On April 15, 1912, the Titanic gained international infamy as it sank into the icy waters of the North Atlantic Ocean. In just under three hours after hitting an iceberg, the “unsinkable” ship was below the waves. Without enough lifeboats or modern day procedures for rescue, the sinking resulted in the deaths of more than 1,500 people.
Among the survivors of the sinking were children – some very young, such as two-month-old Millvina Dean – as well as teenagers who would later recall the events of that night. Today, we highlight one of the little-told stories: Gertrude “Jean” Hippach, a 16-year-old second class passenger who was traveling with her mother.
Born in Chicago, Jean’s father was co-owner of a plate glass company and her mother was a fashionable and attractive socialite. The family frequently traveled, and in 1912, Jean and her mother went to Europe. They boarded the Titanic for their trip home as first-class passengers.
Jean and her mother were asleep when the ship struck the iceberg. They slept through the initial disturbance, until the roar of steam escaping through the funnels woke Jean. They put on wraps and went into the corridor, realizing the commotion of other passengers wanting to know what was happening. This is when they heard about the iceberg, but Jean recalls that no one was alarmed or thought there was any danger. Many wanted to go up on deck to see the iceberg, but officers warned the to go back to their rooms so they wouldn’t catch cold.
Jean and her mother returned to their stateroom, but decided to get fully dressed. Returning to the corridor, they were instructed to grab their lifebelts. They did so and went up on deck, where they first saw lifeboats being lowered. Thinking it was safer to stay on the Titanic, Jean and her mother initially refused to get in the lifeboats. They watched the officers try to get people into Boats 2 and 6, but many passengers refused, thinking there was no danger and that Titanic would remain afloat until daytime or the nearby Olympic would rescue them.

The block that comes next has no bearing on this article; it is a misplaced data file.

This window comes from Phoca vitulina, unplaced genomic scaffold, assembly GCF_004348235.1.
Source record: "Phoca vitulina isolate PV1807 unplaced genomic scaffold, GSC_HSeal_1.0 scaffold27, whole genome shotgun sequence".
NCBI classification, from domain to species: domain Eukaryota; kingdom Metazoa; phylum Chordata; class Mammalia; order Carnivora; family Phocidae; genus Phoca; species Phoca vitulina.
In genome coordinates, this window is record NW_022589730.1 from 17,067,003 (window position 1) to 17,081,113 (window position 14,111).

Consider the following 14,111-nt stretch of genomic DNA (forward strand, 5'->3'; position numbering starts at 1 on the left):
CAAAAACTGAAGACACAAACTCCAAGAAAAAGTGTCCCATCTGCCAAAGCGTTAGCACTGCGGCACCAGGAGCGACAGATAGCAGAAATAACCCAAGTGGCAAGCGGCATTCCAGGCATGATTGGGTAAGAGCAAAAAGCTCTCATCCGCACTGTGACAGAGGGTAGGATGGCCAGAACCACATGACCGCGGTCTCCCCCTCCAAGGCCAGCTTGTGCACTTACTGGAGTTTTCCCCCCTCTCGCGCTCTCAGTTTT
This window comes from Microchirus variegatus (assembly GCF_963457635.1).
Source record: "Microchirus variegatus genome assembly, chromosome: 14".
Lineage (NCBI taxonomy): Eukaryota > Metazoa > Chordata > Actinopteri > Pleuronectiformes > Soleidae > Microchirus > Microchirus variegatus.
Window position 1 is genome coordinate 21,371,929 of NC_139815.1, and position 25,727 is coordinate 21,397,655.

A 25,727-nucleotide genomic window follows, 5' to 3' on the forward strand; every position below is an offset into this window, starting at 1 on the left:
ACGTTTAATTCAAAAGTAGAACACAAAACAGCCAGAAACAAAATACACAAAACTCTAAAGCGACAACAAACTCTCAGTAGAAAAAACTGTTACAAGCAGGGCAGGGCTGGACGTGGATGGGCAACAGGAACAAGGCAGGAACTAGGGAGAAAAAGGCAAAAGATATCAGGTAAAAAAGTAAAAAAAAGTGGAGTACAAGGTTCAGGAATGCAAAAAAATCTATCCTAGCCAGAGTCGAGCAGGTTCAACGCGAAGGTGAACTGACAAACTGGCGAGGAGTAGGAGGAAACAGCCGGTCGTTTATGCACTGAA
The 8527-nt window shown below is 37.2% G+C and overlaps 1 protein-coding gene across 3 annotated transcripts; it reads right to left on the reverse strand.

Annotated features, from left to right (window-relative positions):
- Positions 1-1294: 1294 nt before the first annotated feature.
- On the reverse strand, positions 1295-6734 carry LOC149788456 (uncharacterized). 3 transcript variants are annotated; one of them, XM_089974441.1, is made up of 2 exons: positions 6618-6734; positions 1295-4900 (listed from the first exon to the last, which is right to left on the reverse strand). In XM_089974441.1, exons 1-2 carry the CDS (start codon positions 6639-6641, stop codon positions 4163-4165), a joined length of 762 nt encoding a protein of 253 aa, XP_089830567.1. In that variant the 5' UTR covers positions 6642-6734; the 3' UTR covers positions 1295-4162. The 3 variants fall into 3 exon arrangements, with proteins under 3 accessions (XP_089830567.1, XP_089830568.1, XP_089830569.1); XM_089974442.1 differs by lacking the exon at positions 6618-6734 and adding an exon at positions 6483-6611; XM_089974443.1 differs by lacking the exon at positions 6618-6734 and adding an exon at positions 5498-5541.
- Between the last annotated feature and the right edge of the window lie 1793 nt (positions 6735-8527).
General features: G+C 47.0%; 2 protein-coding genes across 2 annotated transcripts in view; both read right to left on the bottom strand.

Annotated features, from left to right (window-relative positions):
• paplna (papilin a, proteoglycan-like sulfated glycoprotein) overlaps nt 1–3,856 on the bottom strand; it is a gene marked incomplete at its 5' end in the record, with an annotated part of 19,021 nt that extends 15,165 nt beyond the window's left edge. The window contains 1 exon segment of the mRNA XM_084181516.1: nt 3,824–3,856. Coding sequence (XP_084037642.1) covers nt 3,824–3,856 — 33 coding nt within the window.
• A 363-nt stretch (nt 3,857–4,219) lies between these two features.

Jean and her mother began walking the deck. They ran into Colonel Astor at Lifeboat 4. Astor told the women to get into the lifeboat, and Jean credits him with saving their lives. In an article printed in the Chicago Record Herald on April 22, 1912, Jean stated:
Mrs. Hippach and her daughter said Colonel Astor placed his wife in the last lifeboat on the Titanic. Then he told them to get in. The boat ws already being lowered but the colonel ordered it stopped, and rushing Mrs. and Miss Hippach to a lower deck, assisted them to climb in through a porthole.
The Chicagoans said that there was only one man of the Titanic’s crew in the lifeboat and that the women were forced to take turns rowing until their rescue by the Carpathia.
Just 450 feet away from the ship, they heard an explosion and watched Titanic split apart. The women had been minutes from death. When it was safe, their boat was one of the few that went back – and they rescued eight men. Jean would later recall the night sky which was filled with stars and she also commented on the large number of shooting stars she witnessed.
Jean and her mother made it to New York, greeted by Jean’s father and brother. Seemingly undaunted, Jean continued to travel throughout her life. She rarely discussed her experiences on the Titanic, and as such her memories are put together through newspaper quotes and stories retold by family and friends.